U.S. Army Chief of Staff Gen. George Casey: How the Army Manages Transformation
Like any large, complex organization that must adapt to new realities, the U.S. Army seeks to knock down silos and rethink the way it looks at itself. Army Chief of Staff Gen. George W. Casey, Jr., talks about what it takes to modernize a 1.1 million person organization, where getting people to embrace change is the key.
April 14 2009 by JP Donlon
Leading this organizational transformation is General George W. Casey, Jr., 60, chief of staff of the
Recently, Chief Executive Editor-in-Chief J. P. Donlon talked with Casey in his office at the Pentagon about the risks and challenges of the Army’s modernization strategy and found that like many CEOs in the private sector, even four-star generals do not take buy-in for change initiatives for granted.
Like any organization, the Army has to continue to look into the future and adapt. Because it takes so long to get an organization of 1.1 million people to adapt, it’s necessary to move forward now. We didn’t have the army we needed on September 11. It was a good army but it was designed for major tank battles on the plains of
In what way will it be different?
It will be a versatile mix of multipurpose forces and special operations forces, supported by appropriate enablers such as intelligence, communications, engineers, logistics and other kinds of support. It will be a balanced force, able to operate effectively from major conventional operations to peacetime actions. Before, we were organized to fight conventional wars; now we have to be prepared to face a variety of situations of varying intensity across a wide spectrum of conflict. That’s why versatility is our primary organizing principle in terms of how we train ourselves, train our leadership and equip our forces.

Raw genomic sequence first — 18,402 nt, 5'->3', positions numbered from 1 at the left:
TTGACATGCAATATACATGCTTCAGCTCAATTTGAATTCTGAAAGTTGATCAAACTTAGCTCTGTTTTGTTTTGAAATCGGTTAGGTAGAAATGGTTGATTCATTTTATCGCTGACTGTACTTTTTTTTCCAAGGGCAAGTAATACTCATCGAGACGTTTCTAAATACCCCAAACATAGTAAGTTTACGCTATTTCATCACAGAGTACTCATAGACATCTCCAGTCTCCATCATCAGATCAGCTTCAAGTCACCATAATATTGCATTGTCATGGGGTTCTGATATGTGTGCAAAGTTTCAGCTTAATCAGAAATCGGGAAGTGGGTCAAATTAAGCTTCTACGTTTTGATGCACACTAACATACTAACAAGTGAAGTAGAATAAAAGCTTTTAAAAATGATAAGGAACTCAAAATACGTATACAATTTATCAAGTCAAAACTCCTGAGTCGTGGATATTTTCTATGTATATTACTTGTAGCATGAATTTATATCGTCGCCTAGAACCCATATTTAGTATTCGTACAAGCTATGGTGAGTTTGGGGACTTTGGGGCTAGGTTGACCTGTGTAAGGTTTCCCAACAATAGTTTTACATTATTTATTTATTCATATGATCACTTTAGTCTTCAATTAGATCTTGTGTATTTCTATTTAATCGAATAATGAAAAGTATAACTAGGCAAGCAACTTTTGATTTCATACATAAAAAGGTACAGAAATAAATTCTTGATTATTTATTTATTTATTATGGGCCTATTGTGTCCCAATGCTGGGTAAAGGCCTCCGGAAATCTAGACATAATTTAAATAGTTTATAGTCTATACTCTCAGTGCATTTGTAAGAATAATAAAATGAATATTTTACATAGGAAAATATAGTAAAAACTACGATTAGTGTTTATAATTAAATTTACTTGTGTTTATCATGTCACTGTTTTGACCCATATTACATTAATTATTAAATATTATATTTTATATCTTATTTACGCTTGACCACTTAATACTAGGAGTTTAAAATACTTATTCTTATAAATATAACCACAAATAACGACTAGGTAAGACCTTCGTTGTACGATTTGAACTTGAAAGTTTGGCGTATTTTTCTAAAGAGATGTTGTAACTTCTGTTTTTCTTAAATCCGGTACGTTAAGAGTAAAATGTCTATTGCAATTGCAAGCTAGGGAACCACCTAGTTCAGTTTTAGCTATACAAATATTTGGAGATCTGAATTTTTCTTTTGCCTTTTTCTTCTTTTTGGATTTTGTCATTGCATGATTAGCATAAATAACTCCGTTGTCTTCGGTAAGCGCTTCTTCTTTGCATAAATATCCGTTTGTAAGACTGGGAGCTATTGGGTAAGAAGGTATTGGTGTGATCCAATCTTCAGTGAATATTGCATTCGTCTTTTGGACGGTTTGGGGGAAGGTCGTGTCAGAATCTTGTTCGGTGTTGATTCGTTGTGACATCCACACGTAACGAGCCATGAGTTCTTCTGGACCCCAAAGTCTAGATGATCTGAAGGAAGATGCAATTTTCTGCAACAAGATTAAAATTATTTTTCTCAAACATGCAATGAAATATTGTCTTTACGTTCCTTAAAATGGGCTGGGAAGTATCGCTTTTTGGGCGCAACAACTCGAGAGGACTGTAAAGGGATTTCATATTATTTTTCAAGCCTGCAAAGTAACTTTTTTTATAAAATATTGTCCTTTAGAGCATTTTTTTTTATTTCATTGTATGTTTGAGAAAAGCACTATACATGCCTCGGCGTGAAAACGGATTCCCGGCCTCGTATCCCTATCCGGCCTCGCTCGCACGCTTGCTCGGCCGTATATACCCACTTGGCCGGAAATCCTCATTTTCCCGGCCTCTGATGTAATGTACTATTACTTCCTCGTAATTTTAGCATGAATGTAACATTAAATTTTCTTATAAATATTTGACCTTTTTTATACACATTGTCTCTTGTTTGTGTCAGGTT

In any change initiative many CEOs in business try to use technology as an enabler. How is the Army using technology to help speed the transformation you seek?
In order to best use technology we try to understand better how leadership in the private sector uses it to effect change. I now tell generals that we have to think differently about leadership. For instance, we will send a senior brigadier to a university’s business school for a week, followed by an advanced course where we have them visit a specific industry in order to understand how they use technology. For example, I am going to
Cisco offered a good example of how organizations best collaborate internally. They have a method where you can readily find others in the company who are working on the same things you are working on. I found this very useful, since in the Army I don’t have to worry about people who are not doing anything; I have to worry about people doing similar things but not communicating that fact to one another.
Given that we are in a very tough economy and that you must contend with a new Congress and Administration with very different policies, to what degree has this affected your mission to transform the Army?
It’s up to us, me particularly, to make the case with our civilian leaders and with Congress that we are in an era of persistent conflict. We are at war against a global extremist terrorist network that is not going to quit, give up and go home. We have to be very careful how we figure out the right balance to address this. There are some who argue that we can’t afford to modernize. I say we can’t afford not to modernize.